I/O psychology: The History and I/O psychologist Career Insight

This article reviews the history and context of industrial/organizational (I/O) psychology and outlines I/O psychologists’ professional training, career path, and job roles. Future changes of this field and the shifting of I/O psychologists’ roles in organizations are also discussed. As a branch of psychology, I/O psychology applies the theories and principles of psychology to business and work environments. The purpose of I/O psychology is “to enhance the dignity and performance of human beings, and the organizations they work in, by advancing the science and knowledge of human behavior” (Rucci as cited in Aamodt, 2010, p. 2). I/O psychology is a dynamic and practical field thus I/O psychologists “are brought up to understand the realities of working in organizations and how organizational factors affect the individual and capacity to bring about change” (Passmore, 2009, p. 275).

The History of I/O Psychology

I/O psychology has a relatively short history. While the debate about the precise beginning of I/O psychology continues, the common thoughts agree that I/O psychology began when psychology was first applied to business. Two early psychologists, Walter Dill Scott and Hugo Munsterberg, advocated lab-oriented psychologists to apply psychological theories, techniques, and results to workplace and organizations (Zickar, 2012). Publications of their works were marked as the birth of I/O psychology. In 1903 Walter Dill Scott published The Theory of Advertising, in 1910 Hugo Munsterberg wrote Psychology and Industrial Efficiency, and in 1911 Walter Dill Scott completed the book Increasing Human Efficiency in Business. According to Aamodt (2010), the birth of I/O psychology was around early 1900s whereas the official starting date of this discipline is still arguable.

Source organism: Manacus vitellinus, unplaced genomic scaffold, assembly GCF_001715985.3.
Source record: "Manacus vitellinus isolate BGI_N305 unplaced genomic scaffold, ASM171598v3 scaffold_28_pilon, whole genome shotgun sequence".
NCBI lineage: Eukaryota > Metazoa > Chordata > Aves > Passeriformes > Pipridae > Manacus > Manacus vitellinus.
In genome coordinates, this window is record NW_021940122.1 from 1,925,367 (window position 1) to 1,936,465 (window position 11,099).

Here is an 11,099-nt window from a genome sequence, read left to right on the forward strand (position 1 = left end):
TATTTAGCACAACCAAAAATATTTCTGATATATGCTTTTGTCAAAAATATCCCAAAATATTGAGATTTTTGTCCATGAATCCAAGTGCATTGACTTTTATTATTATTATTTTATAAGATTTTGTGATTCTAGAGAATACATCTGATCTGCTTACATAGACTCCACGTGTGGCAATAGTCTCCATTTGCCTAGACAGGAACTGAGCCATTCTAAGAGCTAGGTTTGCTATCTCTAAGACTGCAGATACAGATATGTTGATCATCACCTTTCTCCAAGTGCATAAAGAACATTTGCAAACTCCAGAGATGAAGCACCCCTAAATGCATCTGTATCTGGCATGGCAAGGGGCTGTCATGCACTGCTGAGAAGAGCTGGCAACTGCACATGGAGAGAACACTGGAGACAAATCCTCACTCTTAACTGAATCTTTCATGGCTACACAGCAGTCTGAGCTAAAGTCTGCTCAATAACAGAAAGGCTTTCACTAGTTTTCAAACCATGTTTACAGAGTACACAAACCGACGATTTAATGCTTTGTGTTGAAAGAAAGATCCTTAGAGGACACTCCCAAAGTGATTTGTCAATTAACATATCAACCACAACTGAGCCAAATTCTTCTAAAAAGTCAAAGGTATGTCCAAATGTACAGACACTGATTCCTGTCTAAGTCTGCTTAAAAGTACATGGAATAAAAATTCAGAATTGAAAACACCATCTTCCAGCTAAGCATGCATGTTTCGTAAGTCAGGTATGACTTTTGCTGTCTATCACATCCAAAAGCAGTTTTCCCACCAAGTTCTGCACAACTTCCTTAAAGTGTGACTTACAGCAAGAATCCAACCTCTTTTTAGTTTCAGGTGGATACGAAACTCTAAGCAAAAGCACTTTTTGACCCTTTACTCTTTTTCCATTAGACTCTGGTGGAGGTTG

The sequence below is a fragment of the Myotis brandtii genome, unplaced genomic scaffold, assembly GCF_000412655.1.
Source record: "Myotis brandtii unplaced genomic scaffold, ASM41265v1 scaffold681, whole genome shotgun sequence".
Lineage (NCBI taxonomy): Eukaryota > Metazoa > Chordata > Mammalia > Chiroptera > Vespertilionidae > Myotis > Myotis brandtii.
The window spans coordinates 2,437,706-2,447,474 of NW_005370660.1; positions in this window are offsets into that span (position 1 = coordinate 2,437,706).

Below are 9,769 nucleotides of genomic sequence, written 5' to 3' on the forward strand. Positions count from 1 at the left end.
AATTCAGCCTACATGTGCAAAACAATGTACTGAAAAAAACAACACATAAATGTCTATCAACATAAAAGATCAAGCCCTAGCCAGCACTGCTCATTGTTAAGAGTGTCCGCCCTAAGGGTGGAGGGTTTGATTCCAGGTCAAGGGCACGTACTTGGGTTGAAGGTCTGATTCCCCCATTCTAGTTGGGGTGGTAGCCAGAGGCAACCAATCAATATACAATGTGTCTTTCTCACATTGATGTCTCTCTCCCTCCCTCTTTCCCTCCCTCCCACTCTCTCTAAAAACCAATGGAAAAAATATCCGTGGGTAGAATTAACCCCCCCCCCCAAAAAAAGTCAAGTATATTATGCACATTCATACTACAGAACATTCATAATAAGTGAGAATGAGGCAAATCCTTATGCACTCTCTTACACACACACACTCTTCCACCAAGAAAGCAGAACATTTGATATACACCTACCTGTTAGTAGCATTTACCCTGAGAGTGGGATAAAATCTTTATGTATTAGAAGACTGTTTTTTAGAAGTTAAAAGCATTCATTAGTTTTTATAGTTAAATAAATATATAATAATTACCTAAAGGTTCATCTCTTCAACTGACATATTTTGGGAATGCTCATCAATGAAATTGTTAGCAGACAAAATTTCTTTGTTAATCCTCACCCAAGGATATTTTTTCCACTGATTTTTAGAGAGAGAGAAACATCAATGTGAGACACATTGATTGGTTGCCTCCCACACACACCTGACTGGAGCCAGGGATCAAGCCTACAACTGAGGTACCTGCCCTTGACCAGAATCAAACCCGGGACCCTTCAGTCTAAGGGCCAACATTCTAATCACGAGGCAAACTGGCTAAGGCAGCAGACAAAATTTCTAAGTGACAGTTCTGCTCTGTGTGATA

Prior to World War I, the common terms referring to the field of I/O psychology were economic psychology, business psychology, and employment psychology. According to Zickar (2012), a big opportunity emerged during World War I for I/O psychology to demonstrate its impact and applications to organizations. During that time the U.S. Army hired many I/O psychologists to help recruit ever increasing number of soldiers. I/O psychologists tested these soldiers’ merits and qualifications and then assigned them to proper positions in the army. When the war ceased, I/O psychologists started to market their techniques developed in the army to corporations and civil services thus the practice of I/O psychologists draw great interests from businesses. At that time I/O psychologists primarily address personnel issues such as the selection and placement of employees.

In 1930s, I/O psychologists conducted the Hawthorne studies which became a significant milestone in the history of I/O psychology. Although I/O psychologists initially intended to investigate the Western Electric Company’s Hawthorne plant to study the effects of work conditions such as lighting levels, temperature, schedules, and breaks, researchers instead discovered that “employee behavior was complex and that the interpersonal interactions between managers and employees played a tremendous role in employee behavior” (Aamodt, 2010). The results of the Hawthorne studies led I/O psychologists to explorer new subjects such as conditions of the work environment and employees’ attitudes toward their jobs. Since then, I/O psychology greatly expanded its scope in areas of employee placement, work environment, interpersonal relationship and interactions in workplace, and employee behavior and performance.